The U.S. solar industry installed more solar panels between July and September of 2011 than in all of 2009. Experts point to utility-scale projects this year that have driven up demand.
449.2 megawatts of solar-generating capacity were added to the U.S. solar portfolio in the third quarter; that is a 140 percent increase from the 187.3 megawatts added in the third quarter of 2010. The research was conducted and provided by the Solar Energy Industries Association (SEIA).
Nearly half of the added capacity were attributed to utility-scale projects. At more than 200 megawatts between July and September, these large scale projects often take several years to work their way through the pipeline and begin producing energy, but utility-scale projects are the largest segment of the solar market.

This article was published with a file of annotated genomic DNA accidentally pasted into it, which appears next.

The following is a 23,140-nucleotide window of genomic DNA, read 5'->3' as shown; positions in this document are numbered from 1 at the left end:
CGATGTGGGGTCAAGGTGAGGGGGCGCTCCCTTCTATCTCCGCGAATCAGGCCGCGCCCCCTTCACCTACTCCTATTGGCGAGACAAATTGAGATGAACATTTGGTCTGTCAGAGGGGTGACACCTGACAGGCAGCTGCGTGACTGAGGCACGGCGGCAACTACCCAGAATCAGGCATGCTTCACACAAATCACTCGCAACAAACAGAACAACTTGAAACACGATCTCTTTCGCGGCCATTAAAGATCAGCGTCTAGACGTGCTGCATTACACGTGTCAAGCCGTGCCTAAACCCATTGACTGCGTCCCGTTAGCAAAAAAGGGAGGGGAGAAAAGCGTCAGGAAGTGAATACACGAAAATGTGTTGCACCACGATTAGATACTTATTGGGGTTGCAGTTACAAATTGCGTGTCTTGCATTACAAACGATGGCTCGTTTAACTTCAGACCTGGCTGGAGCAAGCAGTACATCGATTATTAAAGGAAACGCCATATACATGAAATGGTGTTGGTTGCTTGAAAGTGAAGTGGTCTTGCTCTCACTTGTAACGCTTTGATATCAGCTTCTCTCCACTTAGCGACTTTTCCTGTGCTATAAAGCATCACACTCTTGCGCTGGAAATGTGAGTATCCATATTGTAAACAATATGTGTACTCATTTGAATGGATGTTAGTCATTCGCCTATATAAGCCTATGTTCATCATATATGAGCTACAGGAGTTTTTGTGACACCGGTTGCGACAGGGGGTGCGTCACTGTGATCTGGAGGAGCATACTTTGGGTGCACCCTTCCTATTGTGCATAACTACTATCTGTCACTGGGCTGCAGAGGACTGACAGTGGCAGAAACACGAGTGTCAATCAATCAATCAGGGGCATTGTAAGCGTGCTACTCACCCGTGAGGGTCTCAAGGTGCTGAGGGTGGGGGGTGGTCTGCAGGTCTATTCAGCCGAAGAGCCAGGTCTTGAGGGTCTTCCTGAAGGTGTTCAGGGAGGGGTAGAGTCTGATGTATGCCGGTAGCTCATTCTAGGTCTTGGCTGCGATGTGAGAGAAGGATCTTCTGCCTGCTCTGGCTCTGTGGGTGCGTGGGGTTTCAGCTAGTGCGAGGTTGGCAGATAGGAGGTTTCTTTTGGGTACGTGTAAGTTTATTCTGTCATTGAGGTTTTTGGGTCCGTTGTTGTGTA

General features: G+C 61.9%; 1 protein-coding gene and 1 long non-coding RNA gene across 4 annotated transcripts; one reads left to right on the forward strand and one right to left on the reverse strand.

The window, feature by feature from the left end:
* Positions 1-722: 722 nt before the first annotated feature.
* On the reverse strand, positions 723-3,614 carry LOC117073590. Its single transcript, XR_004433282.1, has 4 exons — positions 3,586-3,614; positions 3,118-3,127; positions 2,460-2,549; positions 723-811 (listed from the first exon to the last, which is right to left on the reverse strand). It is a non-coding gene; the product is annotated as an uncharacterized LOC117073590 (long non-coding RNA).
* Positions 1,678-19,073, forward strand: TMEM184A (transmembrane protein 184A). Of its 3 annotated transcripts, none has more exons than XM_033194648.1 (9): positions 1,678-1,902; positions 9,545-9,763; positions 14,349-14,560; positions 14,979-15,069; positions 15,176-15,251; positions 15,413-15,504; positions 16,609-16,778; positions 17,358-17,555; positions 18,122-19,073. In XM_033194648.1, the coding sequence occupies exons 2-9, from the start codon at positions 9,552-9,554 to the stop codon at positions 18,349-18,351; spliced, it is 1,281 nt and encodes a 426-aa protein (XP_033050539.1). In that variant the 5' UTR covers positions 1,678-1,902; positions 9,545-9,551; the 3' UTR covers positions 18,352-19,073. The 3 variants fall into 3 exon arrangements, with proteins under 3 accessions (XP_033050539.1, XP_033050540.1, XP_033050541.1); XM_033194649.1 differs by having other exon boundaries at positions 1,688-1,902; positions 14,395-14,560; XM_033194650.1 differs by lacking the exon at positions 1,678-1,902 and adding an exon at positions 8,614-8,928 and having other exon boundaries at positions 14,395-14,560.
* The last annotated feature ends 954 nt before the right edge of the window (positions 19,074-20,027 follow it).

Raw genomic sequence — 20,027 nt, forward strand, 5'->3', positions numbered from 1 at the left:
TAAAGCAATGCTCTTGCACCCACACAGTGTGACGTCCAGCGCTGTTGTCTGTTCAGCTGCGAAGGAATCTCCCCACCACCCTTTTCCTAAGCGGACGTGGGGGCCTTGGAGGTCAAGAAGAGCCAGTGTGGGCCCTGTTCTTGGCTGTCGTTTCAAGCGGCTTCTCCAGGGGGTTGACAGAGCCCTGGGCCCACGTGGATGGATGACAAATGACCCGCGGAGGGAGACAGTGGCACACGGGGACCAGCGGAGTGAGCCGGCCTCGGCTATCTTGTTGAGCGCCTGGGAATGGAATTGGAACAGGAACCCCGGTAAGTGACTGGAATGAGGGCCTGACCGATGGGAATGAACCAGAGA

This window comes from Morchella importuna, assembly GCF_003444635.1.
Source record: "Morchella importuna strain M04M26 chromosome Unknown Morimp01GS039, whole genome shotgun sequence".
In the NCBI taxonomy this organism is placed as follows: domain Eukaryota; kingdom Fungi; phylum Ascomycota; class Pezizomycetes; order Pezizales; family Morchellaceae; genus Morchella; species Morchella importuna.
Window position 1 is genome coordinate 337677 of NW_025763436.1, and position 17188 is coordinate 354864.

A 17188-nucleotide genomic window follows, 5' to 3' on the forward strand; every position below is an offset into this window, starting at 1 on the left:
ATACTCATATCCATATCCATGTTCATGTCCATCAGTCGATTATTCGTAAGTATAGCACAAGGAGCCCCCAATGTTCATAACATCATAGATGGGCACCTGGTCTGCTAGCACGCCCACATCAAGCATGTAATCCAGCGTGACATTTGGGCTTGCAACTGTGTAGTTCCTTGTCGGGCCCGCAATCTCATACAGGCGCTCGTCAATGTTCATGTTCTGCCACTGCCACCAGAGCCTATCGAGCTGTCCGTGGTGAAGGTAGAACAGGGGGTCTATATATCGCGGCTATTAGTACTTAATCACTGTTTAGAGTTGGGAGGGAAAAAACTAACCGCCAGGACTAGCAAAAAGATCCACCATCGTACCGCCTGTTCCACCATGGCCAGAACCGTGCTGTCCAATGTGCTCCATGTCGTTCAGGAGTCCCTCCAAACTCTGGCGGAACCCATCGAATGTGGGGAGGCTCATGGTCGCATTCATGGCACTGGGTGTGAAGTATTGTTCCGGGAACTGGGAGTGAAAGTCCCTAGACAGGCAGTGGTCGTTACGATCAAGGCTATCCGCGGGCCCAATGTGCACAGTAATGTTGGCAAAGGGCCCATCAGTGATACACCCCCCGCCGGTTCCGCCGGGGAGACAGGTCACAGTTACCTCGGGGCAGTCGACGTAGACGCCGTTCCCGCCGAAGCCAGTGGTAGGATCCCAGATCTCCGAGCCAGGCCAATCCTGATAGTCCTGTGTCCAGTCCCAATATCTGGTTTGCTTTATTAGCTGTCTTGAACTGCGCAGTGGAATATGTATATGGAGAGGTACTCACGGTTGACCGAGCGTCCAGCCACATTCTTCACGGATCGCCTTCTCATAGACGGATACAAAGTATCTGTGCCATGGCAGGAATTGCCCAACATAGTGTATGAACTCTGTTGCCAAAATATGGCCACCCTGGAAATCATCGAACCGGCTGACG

In total, the United States will finish 2011 by installing about 1.7 gigawatts of solar power, the equivalent of two new nuclear power plants. Although the first half of 2011 showed a decrease in residential demand, residential projects are actually up over 20 percent from 2010.
California’s third-party leasing companies, which install solar panels at little or no cost upfront to homeowners, helped that state account for 44 percent of all residential solar projects in the third quarter of 2011.